The COVID-19 global pandemic has killed 419,391 people, including 115,137 Americans (739 of them Alabamians).
Alabama reports record-breaking 2,164 new COVID-19 cases
Thursday’s number of new cases hit 2,164 and blew past the previous daily record set on July 3 by 406 cases.
New COVID-19 cases in Alabama on Thursday jumped by nearly double from the day before, and for the first time broke 2,000 in a single day, according to the latest data from the Alabama Department of Public Health.
Thursday’s number of new cases hit 2,164 and blew past the previous daily record set on July 3 by 406 cases. Both the seven-day and 14-day rolling average of new daily cases in Alabama were also at record highs Thursday.
Thirty-two percent of the state’s 48,588 cumulative confirmed cases have been added within the last two weeks.
The Alabama Department of Public Health did not publish Wednesday an update to the total number of tests performed, which throws off the day’s figures for the percentage of tests that are positive, but on average, over the last week, the state’s seven-day rolling average of percent positivity has roughly 15 percent.
Public health experts say the percent positivity should be at or below 5 percent — otherwise there isn’t enough testing being done and cases are going undetected.
Along with surging new cases, the number of COVID-19 patients hospitalized on Wednesday was higher than it’s been since the beginning of the pandemic. On Wednesday 1,110 coronavirus patients were being treated in state hospitals, which was the fourth straight day of record current hospitalizations.
UAB Hospital’s COVID-19 Intensive care units were nearing their existing capacity Tuesday. The hospital has both a COVID ICU and a COVID acute care unit designated to keep patients separated from those who don’t have the virus, but it has more space in other non-COVID units should it need to add additional bed space.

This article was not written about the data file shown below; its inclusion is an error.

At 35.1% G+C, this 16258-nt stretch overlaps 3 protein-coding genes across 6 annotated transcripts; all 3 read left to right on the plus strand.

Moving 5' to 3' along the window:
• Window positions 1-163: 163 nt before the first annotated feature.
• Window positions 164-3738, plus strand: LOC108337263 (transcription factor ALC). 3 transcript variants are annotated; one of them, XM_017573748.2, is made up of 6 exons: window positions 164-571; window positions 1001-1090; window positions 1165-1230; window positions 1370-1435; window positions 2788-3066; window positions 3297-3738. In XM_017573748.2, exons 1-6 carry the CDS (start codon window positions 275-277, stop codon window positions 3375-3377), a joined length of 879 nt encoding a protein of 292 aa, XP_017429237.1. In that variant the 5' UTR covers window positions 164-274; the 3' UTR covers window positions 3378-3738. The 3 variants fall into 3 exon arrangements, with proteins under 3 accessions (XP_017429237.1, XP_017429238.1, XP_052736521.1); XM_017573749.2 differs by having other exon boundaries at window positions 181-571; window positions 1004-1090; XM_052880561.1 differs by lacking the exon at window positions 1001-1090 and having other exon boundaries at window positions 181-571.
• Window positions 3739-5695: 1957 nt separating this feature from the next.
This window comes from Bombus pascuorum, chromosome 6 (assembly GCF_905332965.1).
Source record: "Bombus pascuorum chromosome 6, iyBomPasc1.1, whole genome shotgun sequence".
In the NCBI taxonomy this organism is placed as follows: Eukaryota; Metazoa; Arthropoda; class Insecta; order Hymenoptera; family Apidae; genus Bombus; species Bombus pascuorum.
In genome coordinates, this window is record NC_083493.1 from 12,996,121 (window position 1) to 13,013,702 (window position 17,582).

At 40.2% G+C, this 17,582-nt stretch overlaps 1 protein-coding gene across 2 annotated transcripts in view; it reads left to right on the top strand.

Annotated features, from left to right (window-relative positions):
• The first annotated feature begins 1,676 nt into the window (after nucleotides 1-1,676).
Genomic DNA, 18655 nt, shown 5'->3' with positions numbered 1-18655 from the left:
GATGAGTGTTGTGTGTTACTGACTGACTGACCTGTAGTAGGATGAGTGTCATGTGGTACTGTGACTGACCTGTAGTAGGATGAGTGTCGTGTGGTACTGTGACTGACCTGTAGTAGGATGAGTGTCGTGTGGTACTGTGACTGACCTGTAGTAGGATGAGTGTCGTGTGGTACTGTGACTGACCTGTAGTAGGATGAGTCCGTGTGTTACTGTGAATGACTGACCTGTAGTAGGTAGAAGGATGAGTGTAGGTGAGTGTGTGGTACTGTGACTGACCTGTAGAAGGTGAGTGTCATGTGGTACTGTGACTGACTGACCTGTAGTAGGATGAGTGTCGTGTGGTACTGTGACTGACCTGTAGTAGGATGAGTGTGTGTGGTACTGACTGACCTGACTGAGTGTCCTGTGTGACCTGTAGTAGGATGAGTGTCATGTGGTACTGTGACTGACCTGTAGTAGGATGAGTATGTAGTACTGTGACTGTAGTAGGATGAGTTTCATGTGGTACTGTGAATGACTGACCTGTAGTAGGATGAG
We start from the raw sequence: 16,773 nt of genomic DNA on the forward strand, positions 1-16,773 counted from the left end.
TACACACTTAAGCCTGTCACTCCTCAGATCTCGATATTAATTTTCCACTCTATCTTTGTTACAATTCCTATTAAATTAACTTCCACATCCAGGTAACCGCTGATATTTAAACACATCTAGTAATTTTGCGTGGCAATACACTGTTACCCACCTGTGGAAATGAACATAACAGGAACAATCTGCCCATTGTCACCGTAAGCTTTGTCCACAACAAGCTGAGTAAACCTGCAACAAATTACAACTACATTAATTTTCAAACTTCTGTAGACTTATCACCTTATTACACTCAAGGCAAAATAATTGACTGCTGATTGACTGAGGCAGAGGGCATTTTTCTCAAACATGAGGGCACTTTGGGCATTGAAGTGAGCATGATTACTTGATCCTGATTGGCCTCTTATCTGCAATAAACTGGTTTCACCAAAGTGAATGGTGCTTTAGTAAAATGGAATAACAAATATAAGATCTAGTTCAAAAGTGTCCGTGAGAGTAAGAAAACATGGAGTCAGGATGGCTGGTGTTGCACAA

Hospitals in Madison County this week are also seeing a surge of COVID-19 patients. Paul Finley, the mayor of the city of Madison, told reporters Wednesday that local hospitals were reporting record numbers.
Hospitals there were at 80 to 90 percent capacity.
“Our ambulances yesterday had their greatest number of runs since this started,” said Crestwood Hospital CEO Dr. Pam Hudson on Wednesday, adding that in about 20 percent of calls staff is having to wear full personal protective equipment. “That indicates that they are working with patients who have symptoms that could be compatible with COVID.”
Meanwhile, Madison County set a new daily record, adding 286 cases Thursday, the first time the county has surpassed 200 cases a day. The county was largely spared early on in the pandemic, with low case counts and low death rates, but roughly 42 percent of Madison County’s total case count since March has been reported in the last week as 803 new cases have been added.
Jefferson County and Madison County, over the last week, have accounted for 26 percent of the state’s new cases.
Jefferson County led the state in the most new cases Thursday with 343 and has added 1,498 cases in the last week. The county’s total cases increased by 33 percent from last week, and stood at 6,030 confirmed COVID-19 cases Thursday.
While Jefferson County and Madison County are seeing the state’s most intense increases, other large counties including Shelby County, Baldwin County and Tuscaloosa County have also seen record increases and rising percent positive rates.